Yup, Toronto has a speculation problem too. Last week we used natural language processing to comb through listings in Vancouver, and determined that 1 in 10 listings for resale were never occupied. This was done by analyzing the listings for language that implied, or outright stated, that it was “never occupied.” Doing the same thing in Toronto, we found that 1 in 3 listings being resold have never been occupied. This is a strong indicator that prices are being driven by speculation, not fundamentals.
How Is Toronto Worse Than Vancouver?
It’s not. Vancouver’s real estate vacancies last for years, whereas Toronto’s only last a few months. Earlier this month, our algorithm found 4,162 available listings, of which 1,346 were identified by the listing agent as never occupied. Most of them were in buildings that were built just over a year ago. So while there’s more listings unoccupied, they stay like that for just over a year. In my opinion, that’s much better than the multi-year unoccupancy parking that’s happening over on the West Coast.
Purchased To Flip
Since a large number were just over a year old, it’s safe to assume these places were bought at pre-construction for the purposes of flipping. Each seller adding a premium before selling it to the eventual occupant. It’s a fairly common tactic adopted by real estate developers, but when a third of all units get a middleman premium – we have a speculation problem. Rising prices have less to do with fundamental demands, and more to do with middleman markups.
Best Job In Town
Who can blame them? Owning a home has been one of the best jobs in the city, so it’s no surprise a lot of people have two…or more. In October, the average benchmark home in Toronto had increased by $132,721 over the previous twelve months. That’s close to twice the median household income in Toronto. When coupled with the fact that property prices have moved faster than income levels, it’s not really a surprise that this is happening.
The median household income in Toronto rose less than 1% over the past 30 years when inflation adjusted, with the average home increasing by over 188%. If you have the capital, this has been one of the easiest ways to increase your income over the past 30 years. However, the past 30 years of performance isn’t always an indicator of future performance.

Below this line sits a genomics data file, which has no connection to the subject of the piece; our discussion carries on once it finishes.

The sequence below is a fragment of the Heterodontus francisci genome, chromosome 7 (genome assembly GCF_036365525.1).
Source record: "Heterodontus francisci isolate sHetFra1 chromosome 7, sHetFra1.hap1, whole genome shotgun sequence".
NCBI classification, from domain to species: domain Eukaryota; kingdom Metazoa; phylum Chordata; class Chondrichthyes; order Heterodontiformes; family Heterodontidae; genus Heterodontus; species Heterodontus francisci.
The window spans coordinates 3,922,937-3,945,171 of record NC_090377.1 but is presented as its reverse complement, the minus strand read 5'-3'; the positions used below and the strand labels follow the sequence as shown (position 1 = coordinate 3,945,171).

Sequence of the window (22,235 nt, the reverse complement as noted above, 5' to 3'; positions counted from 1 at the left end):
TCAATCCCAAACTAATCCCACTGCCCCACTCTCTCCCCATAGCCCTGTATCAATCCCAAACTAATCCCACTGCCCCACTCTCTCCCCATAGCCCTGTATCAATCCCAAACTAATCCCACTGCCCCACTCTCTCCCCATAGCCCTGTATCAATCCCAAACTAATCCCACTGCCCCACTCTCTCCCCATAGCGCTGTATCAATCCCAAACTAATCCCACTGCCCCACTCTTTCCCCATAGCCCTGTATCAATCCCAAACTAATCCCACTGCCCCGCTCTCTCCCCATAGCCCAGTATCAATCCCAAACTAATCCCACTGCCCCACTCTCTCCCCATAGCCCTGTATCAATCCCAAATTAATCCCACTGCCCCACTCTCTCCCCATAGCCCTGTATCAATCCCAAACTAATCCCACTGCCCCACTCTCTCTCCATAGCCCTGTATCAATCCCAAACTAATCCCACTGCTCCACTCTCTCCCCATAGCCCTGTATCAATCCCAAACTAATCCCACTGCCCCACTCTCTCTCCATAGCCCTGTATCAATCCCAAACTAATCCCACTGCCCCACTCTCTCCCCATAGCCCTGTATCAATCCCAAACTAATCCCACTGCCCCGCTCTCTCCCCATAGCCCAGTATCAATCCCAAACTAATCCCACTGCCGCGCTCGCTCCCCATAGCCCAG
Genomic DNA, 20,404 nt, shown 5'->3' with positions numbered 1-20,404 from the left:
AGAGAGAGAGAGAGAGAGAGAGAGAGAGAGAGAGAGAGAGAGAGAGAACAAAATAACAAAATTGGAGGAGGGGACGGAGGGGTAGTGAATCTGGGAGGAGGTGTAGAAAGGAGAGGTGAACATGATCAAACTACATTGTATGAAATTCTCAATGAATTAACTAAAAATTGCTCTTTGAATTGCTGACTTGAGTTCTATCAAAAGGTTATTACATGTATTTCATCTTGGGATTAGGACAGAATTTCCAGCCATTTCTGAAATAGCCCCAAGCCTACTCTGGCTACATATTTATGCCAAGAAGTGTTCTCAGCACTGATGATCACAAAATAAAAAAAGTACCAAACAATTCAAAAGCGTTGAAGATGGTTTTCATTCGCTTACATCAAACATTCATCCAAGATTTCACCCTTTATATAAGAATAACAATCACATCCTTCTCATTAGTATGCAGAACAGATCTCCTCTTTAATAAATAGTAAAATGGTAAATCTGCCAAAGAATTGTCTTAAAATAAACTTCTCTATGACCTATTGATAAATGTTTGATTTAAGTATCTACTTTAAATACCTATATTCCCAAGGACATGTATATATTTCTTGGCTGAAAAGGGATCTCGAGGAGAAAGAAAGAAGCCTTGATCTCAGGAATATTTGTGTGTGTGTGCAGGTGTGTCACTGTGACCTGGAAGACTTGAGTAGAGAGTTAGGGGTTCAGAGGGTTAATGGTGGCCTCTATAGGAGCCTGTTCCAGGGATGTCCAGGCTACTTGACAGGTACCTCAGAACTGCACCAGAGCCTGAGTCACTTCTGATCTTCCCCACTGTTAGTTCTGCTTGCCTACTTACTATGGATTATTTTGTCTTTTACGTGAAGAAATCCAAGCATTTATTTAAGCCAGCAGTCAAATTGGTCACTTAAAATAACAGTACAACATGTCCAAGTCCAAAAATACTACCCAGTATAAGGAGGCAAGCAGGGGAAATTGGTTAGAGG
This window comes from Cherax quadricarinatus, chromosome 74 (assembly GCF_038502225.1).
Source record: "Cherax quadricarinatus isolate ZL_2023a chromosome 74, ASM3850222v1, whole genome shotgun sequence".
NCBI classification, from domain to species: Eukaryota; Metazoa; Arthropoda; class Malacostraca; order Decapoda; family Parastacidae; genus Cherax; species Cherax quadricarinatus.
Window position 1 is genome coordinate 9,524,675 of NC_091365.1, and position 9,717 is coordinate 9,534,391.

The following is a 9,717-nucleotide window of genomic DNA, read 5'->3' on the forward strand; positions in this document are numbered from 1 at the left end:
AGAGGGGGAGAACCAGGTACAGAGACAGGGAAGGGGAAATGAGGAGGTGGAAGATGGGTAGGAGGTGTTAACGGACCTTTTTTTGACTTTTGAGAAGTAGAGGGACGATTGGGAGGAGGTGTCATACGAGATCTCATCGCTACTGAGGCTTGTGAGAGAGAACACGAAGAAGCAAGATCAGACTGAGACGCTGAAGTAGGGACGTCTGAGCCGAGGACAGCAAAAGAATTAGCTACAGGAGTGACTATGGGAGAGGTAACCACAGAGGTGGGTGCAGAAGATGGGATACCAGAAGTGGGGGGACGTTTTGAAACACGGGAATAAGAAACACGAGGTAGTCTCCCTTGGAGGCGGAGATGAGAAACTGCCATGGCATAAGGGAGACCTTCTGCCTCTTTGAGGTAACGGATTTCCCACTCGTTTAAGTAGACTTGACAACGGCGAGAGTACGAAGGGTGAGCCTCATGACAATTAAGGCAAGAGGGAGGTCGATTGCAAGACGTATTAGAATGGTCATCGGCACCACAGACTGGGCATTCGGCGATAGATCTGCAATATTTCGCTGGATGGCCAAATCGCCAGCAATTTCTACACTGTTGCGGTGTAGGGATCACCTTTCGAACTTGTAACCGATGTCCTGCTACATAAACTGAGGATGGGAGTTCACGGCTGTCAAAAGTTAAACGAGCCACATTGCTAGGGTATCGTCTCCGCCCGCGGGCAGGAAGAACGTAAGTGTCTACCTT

Should Toronto Add A Flipping Tax?
The real question is if Toronto will tackle the issue, or let prices continue to inflate until they can’t be supported. I’m guessing it’s the latter, since the city eliminated potential declines of property values in their latest financial forecast. If they did want to tackle the issue however, looking to Hong Kong and how they are aggressively tackling speculation might be a good start.
In 2010 they implemented a measure to curb speculators called the Special Stamp Duty (SSD). The SSD essentially penalizes short-term sellers with a fee that would wipe out profits. Any property sold less than 3 years after purchase gets hit with a tax of up to 20%. This is in addition to the normal property transfer rates. The rate drops every six months that you hold the property, and if you held it for over 3 years there’s no SSD. This removes a lot of the incentive to flip properties for a few extra bucks.
The city’s speculation problem isn’t necessarily a bad thing by itself. Afterall, there’s nothing wrong with the inherent concept of making money. However, it does create artificial demand that makes it difficult to tell if people can support prices at this level and for how long. Judging by the fact that absorption of resales is lower this time vs last year, we might be seeing that speculative capital drying up.